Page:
The backup, backup article was wanting only a "capper" to really set off the "Apple can do no wrong" crowd into a frenzy of flames when I lucked into just what I needed. Last week, ZDNet's Jesse Berst shook up a number of folks with his "Why Jesse Wants an iMac" column. Since the nice folks at ZDNet make it so easy to share a column with a friend, I just had to type in the techie's email address. I think I really wound him up on this one, because I usually get a semi-hash word or a one or two-line email zinger in response to these things. This time he cranked out about 800 words (that's half a column right there) of Macintosh Faithful incendiary material! I loved every word of it. He also didn't speak to me for a day...but he did drop off the two 120 mm DAT tapes I needed when I wasn't at my desk.

Seizing the opportunity, I emailed him asking if I could quote him and got an affirmative reply, before receiving a second, somewhat panicked email saying "no email addresses or phone numbers!" He doesn't know I'd never reveal my source. Then I'd have to compete with other writers seeking outrageous (and occasionally all too accurate) quotes for my columns.

Knowing I had my column locked up, I forwarded his piece home from school on one of my accounts. I neglected a carbon copy to the backup account and didn't even copy it to a zip. Arrrrh. It's 11:24 P.M., I'm on deadline, and does anyone out there know where my email has gone? Whether the result of increasingly poor email service from ISP's, or from a case of fat fingers when punching in the email address, my readers will have to breathlessly wait a week or so to hear the techie's outrageous words about Apple, Microsoft, and computer users in general. Or, if you'd prefer, you can just whip out those flames now. (Actually, my column email runs about 95% positive these days. Even when I was cranking out some incredibly provocative material, such as the rip, "OS 8.5: Time for Apple to Apologize," reader responses ran no worse than 50-50!)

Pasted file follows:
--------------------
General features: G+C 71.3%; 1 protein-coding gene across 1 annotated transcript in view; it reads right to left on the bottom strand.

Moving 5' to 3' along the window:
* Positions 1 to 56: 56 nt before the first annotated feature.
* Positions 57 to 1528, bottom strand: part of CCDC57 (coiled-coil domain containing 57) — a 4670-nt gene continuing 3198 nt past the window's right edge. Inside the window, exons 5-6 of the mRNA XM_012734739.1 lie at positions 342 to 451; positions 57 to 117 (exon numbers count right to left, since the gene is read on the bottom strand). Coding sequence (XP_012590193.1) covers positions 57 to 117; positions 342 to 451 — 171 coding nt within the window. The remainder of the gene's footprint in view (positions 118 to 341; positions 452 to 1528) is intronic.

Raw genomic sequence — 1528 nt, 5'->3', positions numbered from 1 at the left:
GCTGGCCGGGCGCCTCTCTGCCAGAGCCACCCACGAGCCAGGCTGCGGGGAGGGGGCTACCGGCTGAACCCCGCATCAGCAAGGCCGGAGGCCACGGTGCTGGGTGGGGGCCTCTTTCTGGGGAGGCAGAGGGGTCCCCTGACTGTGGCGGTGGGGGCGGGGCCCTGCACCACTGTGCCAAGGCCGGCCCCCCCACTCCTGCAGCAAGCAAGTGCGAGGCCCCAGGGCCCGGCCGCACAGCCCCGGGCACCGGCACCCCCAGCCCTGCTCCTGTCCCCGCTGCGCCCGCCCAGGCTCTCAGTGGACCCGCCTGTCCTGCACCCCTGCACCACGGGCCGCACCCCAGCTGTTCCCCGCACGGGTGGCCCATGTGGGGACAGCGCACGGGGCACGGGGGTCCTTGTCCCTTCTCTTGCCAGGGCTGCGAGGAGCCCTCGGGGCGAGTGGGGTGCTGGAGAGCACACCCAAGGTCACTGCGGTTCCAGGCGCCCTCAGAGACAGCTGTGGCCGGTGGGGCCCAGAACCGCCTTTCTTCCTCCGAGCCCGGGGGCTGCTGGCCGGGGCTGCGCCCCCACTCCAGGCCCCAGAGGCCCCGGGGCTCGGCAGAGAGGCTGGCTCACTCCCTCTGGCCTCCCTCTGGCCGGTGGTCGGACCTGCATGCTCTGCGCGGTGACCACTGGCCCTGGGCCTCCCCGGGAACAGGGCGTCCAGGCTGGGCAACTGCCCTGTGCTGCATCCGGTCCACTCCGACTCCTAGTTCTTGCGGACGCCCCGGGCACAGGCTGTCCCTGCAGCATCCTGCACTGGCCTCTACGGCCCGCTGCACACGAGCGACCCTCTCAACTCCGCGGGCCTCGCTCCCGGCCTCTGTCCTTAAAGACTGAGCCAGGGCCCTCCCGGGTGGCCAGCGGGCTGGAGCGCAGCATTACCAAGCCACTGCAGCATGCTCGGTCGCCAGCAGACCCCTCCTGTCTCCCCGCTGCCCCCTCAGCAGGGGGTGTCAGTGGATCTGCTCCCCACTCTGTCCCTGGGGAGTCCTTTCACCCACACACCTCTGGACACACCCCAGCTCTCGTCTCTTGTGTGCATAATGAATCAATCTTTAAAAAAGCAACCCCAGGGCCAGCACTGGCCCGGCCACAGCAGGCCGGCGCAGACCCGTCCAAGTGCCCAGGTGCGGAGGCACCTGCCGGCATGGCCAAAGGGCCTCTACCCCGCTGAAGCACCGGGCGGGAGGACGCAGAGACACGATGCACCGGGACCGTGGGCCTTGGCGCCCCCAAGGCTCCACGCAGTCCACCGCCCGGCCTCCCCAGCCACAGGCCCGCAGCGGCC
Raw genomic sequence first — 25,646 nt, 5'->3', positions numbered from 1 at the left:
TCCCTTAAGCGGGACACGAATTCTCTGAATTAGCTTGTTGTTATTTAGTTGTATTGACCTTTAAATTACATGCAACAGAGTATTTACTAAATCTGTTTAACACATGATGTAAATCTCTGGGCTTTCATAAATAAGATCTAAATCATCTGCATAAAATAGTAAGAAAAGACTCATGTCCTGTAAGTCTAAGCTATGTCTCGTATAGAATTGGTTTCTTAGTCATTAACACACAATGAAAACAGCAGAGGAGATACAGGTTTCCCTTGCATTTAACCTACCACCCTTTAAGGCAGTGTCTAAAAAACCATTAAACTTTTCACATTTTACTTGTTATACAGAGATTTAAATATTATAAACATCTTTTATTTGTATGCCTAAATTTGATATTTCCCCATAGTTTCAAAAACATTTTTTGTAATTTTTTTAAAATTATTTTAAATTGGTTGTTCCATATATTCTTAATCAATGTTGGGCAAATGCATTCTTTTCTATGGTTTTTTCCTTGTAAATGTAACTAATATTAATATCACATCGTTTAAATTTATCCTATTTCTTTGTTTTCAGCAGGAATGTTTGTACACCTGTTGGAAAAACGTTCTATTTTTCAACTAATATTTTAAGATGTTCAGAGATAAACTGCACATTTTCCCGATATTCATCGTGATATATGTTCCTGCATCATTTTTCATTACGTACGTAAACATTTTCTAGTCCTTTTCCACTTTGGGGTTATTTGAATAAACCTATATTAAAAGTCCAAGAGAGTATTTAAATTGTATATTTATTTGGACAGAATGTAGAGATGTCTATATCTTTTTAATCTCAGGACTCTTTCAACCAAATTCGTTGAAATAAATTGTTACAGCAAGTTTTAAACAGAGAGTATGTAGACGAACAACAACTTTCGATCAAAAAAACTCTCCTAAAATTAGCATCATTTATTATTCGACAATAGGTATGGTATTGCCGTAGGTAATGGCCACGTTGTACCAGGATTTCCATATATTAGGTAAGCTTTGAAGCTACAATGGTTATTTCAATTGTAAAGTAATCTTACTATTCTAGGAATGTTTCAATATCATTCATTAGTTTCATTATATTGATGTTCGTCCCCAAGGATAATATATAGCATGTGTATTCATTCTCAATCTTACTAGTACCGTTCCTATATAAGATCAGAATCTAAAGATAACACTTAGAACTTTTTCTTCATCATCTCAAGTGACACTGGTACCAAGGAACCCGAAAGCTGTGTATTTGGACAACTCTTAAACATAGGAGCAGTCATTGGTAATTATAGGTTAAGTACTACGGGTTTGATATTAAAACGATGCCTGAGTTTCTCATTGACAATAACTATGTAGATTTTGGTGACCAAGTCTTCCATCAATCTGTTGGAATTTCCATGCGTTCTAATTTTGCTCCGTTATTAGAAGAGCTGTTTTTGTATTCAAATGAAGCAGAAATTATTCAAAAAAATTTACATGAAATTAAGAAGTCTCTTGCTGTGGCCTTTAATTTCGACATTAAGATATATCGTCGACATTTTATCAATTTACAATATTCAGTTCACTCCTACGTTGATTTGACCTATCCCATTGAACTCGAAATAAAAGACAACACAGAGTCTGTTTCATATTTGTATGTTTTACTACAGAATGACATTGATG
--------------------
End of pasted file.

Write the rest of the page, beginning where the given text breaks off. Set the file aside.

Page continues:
At any rate, Dan (Knight) has 1300 words of birdcage liner (if we were a print publication) and I'm going to take the cash and run.

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©1999 Steven L. Wood

reposted 5/12/2000